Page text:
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US Senate's Selection Committe Raises Some Serious Concerns Regarding SolarWinds Attack

Threat actors attacked nearly 100 companies and multiple government agencies.

 

The US Senate’s select committee has blamed Russia for the massive intelligence operation that infiltrated SolarWinds, a Texas-based software company, to steal data from various governments and nearly 100 companies. Threat actors exploited the vulnerabilities in SolarWinds and Microsoft programs to penetrate the companies and government agencies. 

Some key issues were raised during a hearing of US Senate’s select committee:

• Threat actors conducting a “dry run”; 
• The true motive behind an attack; 
• Threat actors exploiting Amazon Web services vulnerabilities; 
• Improvement in cyberthreat and intelligence information sharing.

Kevin Mandia, CEO of FireEye revealed the methodology used by threat actors for conducting a “dry run” in October 2019. He stated during his testimony that “they put an innocuous build in to make sure that it made it to the [production] environment,”. He also added that his company’s engineers have worked day in, day out, spending more than 10,000 hours to analyze the source of the data breach and how it led the threat actors to the SolarWinds server.

Many witnesses blamed the Russian-based hacking group for data breach, Microsoft’s President Brad Smith testified: “We’ve seen substantial evidence that points to the Russian foreign intelligence agency and we have found no evidence that leads us anywhere else.” 

Senator Marco Rubio, the vice chairperson of the intelligence committee said there is conclusive evidence to suggest that the attack was more than a cyberespionage campaign. Hence, to draw any conclusions at this point is not justified. “While I share the concern that an operation of this scale with a disruptive intent could have caused mass chaos, those are not the facts that are in front of us. Everything we have seen thus far indicates this was an intelligence operation – a rather successful one – that was ultimately disrupted.”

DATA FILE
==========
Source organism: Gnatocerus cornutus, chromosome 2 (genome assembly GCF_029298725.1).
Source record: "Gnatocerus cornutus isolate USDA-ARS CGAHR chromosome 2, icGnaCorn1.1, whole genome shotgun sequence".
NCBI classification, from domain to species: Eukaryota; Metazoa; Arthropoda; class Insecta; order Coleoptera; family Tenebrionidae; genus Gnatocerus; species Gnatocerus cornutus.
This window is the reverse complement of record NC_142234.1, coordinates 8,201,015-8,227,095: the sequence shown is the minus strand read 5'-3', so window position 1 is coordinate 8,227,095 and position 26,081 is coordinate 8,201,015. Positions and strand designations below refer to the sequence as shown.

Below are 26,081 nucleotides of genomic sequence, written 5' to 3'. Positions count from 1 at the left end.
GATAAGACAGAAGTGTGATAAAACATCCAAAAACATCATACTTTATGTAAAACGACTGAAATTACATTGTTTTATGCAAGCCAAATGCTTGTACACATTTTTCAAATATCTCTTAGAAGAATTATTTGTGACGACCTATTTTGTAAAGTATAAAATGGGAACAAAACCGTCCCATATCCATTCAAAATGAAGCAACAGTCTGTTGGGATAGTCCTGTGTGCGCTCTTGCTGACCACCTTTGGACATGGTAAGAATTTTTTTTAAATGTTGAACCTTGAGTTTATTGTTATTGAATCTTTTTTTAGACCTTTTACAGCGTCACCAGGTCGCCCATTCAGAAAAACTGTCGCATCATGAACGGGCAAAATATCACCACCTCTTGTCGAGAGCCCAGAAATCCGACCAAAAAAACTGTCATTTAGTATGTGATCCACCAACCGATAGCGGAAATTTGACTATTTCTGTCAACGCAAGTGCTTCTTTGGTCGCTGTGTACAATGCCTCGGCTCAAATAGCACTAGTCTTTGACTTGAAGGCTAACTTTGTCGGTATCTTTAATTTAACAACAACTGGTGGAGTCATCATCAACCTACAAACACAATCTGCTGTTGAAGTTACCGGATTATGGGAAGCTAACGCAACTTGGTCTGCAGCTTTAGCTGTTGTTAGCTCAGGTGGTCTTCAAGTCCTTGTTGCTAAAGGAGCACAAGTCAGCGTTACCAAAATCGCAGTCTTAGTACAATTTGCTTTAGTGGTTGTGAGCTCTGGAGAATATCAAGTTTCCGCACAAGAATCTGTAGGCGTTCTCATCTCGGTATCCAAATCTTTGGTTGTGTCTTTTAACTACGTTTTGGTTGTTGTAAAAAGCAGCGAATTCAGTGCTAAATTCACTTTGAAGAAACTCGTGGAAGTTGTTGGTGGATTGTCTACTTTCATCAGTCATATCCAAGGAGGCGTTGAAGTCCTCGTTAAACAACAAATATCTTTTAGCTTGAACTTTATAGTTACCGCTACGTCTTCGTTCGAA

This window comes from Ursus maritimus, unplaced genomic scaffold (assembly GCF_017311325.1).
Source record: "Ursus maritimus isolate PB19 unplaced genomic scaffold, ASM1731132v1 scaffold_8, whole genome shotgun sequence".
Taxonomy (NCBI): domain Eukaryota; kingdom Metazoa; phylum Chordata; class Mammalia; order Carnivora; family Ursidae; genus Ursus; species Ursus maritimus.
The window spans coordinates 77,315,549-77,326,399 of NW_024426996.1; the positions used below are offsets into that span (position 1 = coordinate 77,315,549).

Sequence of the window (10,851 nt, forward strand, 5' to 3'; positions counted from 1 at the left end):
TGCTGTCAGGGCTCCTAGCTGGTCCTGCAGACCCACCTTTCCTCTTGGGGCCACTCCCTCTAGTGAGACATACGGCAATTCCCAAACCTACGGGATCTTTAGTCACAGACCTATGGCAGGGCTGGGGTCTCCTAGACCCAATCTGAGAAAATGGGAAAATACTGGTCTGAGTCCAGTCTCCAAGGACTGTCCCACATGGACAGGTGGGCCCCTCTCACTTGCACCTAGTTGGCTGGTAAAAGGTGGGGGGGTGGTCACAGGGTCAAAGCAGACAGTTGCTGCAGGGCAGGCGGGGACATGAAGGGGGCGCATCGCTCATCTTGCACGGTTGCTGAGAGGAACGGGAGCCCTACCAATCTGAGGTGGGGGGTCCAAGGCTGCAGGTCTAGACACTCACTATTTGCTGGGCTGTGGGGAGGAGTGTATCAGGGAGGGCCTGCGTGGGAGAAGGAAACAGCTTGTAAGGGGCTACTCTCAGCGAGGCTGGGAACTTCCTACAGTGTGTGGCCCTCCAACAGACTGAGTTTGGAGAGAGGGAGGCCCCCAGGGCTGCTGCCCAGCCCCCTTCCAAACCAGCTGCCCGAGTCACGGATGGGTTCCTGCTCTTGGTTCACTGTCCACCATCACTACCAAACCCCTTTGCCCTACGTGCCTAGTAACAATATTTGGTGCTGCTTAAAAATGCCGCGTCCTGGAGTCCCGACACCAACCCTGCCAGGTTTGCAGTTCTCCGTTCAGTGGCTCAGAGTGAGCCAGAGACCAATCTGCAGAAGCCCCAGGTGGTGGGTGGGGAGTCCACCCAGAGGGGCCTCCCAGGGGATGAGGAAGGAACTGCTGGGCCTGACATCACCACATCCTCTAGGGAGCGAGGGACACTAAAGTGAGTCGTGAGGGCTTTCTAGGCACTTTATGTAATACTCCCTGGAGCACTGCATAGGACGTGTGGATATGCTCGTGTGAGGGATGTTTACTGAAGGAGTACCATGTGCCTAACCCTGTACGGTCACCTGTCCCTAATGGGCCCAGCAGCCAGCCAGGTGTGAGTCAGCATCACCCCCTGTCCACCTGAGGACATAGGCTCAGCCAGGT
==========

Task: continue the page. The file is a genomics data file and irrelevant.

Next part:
Senators slammed Amazon Web Services for declining to testify given the company’s infrastructure was used in the attack. Sen. Rubio stated that “we had extended an invitation to Amazon to participate. The operation we’ll be discussing today uses their infrastructure, [and], at least in part, required it to be successful. Apparently, they were too busy to discuss that here with us today, and I hope they’ll reconsider that in future.”

Sen. Richard Burr said, Amazon Web Services hosted most of the secondary command and control nodes in the SolarWinds attack, which raised questions about how much Amazon and its executives have revealed about what they know. 

During the hearing, witnesses agreed with many of the committee members regarding the strengthening of cyberthreat and intelligence information sharing. Kevin Mandia, CEO of FireEye said that 2015 Cybersecurity Information Sharing Act should be updated which will make it easier to share intelligence and provide protection to data breach and gather the initial intelligence. Anne Neuberger, Deputy National Security Adviser said earlier this month that nine federal agencies and 100 private organizations, were compromised as part of the attack.
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